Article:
Tuesday, August 02, 2005

The Underground Pedestrian Concourse

My topic today is: The Underground Pedestrian Concourse.




I am still researching this nifty little Philadelphia secret. The above picture is one of the few pictures of its maps I was able to locate on the internet. Once we move in, I will try to photograph the maps myself. There are 2 or 3 that I know of. They are in the tunnels themselves, and most of those are not in good shape. SEPTA apparently doesn't like to advertise them too much.

Here's a little bit of history. From what I have been able to discover, these tunnels were created as part of Edmund Bacon's rennovation plan in 1963. Here is an excerpt from the written materials I found on-line at http://www.prrths.com/Downloads/Philly:





THE SUBWAYS, RAILWAYS AND STATIONS OF PHILLY:

Written Material to Accompany a Mostly-Underground Tourfrom 30th Street Station to Market East Station

By Harry Kyriakodis (hkyriakodis@ali.org)

**************************************************************

I have compiled and edited the following material from a variety of sources and from personal investigations to serve as an introduction and guide to Center City Philadelphia's transit infrastructure. The text contains a wealth of interesting information and little-known facts about how these rail systems and stations came to be, what happened to them subsequently, and what will happen to them in the near future. I've included several photographs showing how they appeared in the past, plus a few recent newspaper stories about them. This material can be used in conjunction with a tour of the rail networks described. I think this stuff is fascinating.

********************************************************

Almost all Penn Center buildings and nearby subway and commuter rail stations are linked together by the vast underground pedestrian concourse network running under J.F.K. Boulevard, Market Street, and most area cross streets, walkways and courtyards. Edmund Bacon's concept of a hidden, weather-protected concourse connecting urban office, transportation and retail facilities was innovative at the time and influenced other cities, as well as Philadelphia's subsequent Market East Redevelopment. Furthermore, the Penn Center complex includes an underground roadway that trucks use to service and supply the buildings. This significantly reduces the number of trucks traveling over and loading/unloading on the streets above. The entrance to this no-outlet road (called Commerce Street) is on 19th Street between Market Street and J.F.K. Boulevard.

Unfortunately, the Pennsylvania Railroad significantly compromised Bacon's plan—with enlarged buildings and less open space—to be more economically rewarding to the company. Thus, Penn Center and the underground concourse network became less pedestrian friendly and less attractive overall. Legitimate concerns about crime and homelessness in the area became evident as the years passed. And this type of overwhelmingly bold city-sculpting has been somewhat discredited since the Center's construction. In fact, Penn Center has been cited as an example of poor city planning, lamentable in the spare geometry of its boxy buildings and its disregard for the traditional street's vitality. However, there are plans to improve and enhance Penn Center and its concourse system. This should help make getting around the complex more appealing to downtown workers.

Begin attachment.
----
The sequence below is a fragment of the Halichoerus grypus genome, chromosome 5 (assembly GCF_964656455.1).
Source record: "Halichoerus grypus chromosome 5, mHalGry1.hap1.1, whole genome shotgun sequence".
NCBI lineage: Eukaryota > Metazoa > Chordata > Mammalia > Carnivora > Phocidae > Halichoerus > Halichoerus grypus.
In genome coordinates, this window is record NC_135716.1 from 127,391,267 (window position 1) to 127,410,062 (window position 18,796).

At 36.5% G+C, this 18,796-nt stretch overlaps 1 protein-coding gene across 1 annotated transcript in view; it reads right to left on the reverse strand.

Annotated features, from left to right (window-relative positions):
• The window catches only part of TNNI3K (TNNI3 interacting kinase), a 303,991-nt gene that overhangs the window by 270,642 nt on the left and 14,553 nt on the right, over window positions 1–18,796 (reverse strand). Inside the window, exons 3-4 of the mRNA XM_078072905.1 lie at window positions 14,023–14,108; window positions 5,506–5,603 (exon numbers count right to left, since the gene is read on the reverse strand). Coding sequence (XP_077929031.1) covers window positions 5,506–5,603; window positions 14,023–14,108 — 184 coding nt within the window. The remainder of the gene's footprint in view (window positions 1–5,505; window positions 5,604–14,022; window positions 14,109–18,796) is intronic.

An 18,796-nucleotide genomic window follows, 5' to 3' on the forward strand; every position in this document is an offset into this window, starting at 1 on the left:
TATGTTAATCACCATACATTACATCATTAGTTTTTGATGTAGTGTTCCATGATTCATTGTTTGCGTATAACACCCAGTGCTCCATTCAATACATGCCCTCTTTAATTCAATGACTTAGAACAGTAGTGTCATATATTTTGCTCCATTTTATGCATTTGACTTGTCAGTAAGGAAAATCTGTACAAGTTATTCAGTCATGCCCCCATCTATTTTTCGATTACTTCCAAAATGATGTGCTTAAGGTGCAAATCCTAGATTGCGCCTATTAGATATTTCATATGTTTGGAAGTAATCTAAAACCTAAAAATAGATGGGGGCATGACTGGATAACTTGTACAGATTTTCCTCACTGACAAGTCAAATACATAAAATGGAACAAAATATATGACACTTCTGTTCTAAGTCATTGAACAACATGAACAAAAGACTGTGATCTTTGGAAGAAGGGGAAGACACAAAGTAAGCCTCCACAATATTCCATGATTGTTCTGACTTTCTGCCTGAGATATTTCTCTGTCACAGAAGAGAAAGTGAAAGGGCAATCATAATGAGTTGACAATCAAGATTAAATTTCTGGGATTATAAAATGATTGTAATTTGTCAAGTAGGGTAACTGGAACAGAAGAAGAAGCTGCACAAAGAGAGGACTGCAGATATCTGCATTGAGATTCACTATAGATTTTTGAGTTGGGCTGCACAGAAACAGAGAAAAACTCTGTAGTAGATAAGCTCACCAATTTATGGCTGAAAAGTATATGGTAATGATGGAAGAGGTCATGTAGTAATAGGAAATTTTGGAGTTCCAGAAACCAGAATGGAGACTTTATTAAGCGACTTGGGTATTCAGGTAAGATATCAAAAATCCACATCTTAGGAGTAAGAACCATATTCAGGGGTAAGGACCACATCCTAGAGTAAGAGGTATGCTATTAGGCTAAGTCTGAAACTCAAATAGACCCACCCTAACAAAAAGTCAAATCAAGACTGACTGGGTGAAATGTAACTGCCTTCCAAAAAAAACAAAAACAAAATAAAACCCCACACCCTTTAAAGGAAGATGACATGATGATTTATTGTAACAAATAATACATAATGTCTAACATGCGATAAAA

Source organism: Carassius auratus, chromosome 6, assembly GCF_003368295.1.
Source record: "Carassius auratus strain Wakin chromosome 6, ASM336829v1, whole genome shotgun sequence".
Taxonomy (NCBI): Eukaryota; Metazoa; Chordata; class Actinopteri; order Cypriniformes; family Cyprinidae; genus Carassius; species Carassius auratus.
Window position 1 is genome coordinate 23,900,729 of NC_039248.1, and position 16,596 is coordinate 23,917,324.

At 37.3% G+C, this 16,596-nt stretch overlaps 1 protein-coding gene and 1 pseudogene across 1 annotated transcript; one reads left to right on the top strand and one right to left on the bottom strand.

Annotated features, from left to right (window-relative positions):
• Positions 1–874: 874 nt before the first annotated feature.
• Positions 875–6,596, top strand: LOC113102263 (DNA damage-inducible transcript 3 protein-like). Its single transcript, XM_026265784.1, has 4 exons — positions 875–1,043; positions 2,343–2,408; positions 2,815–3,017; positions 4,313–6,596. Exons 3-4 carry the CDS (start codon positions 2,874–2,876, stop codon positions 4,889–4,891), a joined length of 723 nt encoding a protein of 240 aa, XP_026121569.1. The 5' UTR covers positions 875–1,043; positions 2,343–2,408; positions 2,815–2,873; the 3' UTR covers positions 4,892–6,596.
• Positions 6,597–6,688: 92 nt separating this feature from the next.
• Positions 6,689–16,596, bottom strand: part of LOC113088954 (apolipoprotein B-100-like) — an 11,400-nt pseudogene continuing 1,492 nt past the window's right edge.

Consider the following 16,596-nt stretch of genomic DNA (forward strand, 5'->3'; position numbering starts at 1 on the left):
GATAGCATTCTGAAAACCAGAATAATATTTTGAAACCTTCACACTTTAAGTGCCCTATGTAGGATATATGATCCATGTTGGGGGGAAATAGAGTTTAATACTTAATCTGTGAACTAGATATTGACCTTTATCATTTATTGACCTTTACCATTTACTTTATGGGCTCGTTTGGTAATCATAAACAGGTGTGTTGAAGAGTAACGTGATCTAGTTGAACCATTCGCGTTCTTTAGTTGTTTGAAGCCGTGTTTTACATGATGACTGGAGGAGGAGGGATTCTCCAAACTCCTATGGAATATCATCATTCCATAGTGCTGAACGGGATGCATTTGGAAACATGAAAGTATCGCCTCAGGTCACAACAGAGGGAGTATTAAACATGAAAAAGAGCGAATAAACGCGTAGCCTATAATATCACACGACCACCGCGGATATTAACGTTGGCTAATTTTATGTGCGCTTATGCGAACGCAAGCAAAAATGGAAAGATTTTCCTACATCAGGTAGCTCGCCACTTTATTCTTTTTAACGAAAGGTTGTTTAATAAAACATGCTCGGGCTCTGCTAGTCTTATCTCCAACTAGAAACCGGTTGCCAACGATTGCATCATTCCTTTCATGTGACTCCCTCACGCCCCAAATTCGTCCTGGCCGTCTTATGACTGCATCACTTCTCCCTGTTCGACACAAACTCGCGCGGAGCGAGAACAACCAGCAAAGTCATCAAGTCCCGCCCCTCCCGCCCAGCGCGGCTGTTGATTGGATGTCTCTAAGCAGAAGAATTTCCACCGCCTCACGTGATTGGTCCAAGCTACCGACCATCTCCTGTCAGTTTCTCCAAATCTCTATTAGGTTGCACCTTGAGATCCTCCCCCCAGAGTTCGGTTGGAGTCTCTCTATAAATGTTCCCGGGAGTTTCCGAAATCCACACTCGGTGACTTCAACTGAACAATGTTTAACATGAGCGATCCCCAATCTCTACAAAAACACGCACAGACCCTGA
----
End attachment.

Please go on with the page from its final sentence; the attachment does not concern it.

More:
I have found the underground tunnels fascinating. I first discovered them during the summer of 2004. I found that if I took the PATCO subway into 12th & Locust, I could actually make it past City Hall entirely underground. The way is not intuitive, the tunnels don’t always go where they seem to go, and the maps are very hard to figure out. But after a few weeks of trial and error I figured it out. This was especially nice in the rain, when all I had to do was cross the street, and the rest was underground.

For my new job, the tunnels actually connect to the building I will work in. Further, an entrance to the tunnels is right around the corner from my new home.

The tunnels are delightful. They are fairly clean and well lit. At certain points, they are incredibly wide (more than the width of a 4 lane road). I don’t know how they are at night (I am sure the homeless use them for shelter in the winter), but they appear safe. They pretty much mirror the RED, GREEN, and BLUE subway lines underneath Center City.

I’ll post some pictures once I get settled.


[update: More on tunnels]

5 Comments:

Blogger Anonymous City Girl said...

The pedestrian concourse isn't a secret... you'll learn soon enough, we don't use it cause it smells like pee.

11/11/2005 04:03:00 PM  
Anonymous Anonymous said...

Has anyone found a good map yet. The concourse seems like a good alternative to walking in the elements.

11/27/2005 07:16:00 PM  
Anonymous Chris said...

I also enjoy the pedestrian concourse as an alternative to cold and/or rain, as well as an underused public space.

I recently pieced together a map of the concourse; a friend later pointed out that you can also get to the PATCO stop at 8th and Chestnut without going outside.

12/12/2005 09:31:00 AM  
Anonymous Anonymous said...

It actually used to go even further north than that, IIRC. You used to be able to walk at least as far as the Inquirer building underground. It was closed after a lawsuit-- the local head of the newspaper guild was murdered on his way to work (this was the early 70s), and it came out that there was almost no patrol of the tunnels that far north.

12/15/2005 01:21:00 PM  
Anonymous Anonymous said...

The concourse used to serve as a fallout shelter. There are all sorts of old canned goods etc in the rooms off that hallway. A long time ago after they closed it off it was only sectioned off by a fence that you could see through.

8/17/2011 11:18:00 PM  

Post a Comment

Links to this post:

Create a Link

<< Home